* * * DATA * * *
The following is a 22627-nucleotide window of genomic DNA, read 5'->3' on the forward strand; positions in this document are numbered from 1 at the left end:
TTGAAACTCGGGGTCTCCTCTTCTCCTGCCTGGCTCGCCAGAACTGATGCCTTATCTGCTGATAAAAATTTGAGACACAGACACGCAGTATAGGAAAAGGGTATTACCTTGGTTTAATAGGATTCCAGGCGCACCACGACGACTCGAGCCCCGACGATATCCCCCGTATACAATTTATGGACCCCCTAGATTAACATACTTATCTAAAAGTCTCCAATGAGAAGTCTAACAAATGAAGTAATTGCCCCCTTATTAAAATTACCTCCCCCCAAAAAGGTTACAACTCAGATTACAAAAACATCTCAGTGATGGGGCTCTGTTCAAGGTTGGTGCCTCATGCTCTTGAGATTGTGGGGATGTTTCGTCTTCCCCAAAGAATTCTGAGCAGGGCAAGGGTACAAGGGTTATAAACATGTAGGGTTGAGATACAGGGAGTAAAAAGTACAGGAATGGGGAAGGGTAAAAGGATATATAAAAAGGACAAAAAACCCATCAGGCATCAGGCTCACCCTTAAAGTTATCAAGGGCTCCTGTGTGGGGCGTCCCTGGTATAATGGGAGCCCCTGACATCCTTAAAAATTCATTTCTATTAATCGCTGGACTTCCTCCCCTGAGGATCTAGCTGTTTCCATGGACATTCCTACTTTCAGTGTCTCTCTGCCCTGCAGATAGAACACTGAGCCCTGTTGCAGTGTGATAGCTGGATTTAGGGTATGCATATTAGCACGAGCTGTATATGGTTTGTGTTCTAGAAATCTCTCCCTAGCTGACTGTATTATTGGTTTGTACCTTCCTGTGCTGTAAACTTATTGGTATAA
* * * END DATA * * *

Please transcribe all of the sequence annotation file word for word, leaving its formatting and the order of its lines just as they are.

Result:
The following is a 22627-nucleotide window of genomic DNA, read 5'->3' on the forward strand; positions in this document are numbered from 1 at the left end:
TTGAAACTCGGGGTCTCCTCTTCTCCTGCCTGGCTCGCCAGAACTGATGCCTTATCTGCTGATAAAAATTTGAGACACAGACACGCAGTATAGGAAAAGGGTATTACCTTGGTTTAATAGGATTCCAGGCGCACCACGACGACTCGAGCCCCGACGATATCCCCCGTATACAATTTATGGACCCCCTAGATTAACATACTTATCTAAAAGTCTCCAATGAGAAGTCTAACAAATGAAGTAATTGCCCCCTTATTAAAATTACCTCCCCCCAAAAAGGTTACAACTCAGATTACAAAAACATCTCAGTGATGGGGCTCTGTTCAAGGTTGGTGCCTCATGCTCTTGAGATTGTGGGGATGTTTCGTCTTCCCCAAAGAATTCTGAGCAGGGCAAGGGTACAAGGGTTATAAACATGTAGGGTTGAGATACAGGGAGTAAAAAGTACAGGAATGGGGAAGGGTAAAAGGATATATAAAAAGGACAAAAAACCCATCAGGCATCAGGCTCACCCTTAAAGTTATCAAGGGCTCCTGTGTGGGGCGTCCCTGGTATAATGGGAGCCCCTGACATCCTTAAAAATTCATTTCTATTAATCGCTGGACTTCCTCCCCTGAGGATCTAGCTGTTTCCATGGACATTCCTACTTTCAGTGTCTCTCTGCCCTGCAGATAGAACACTGAGCCCTGTTGCAGTGTGATAGCTGGATTTAGGGTATGCATATTAGCACGAGCTGTATATGGTTTGTGTTCTAGAAATCTCTCCCTAGCTGACTGTATTATTGGTTTGTACCTTCCTGTGCTGTAAACTTATTGGTATAA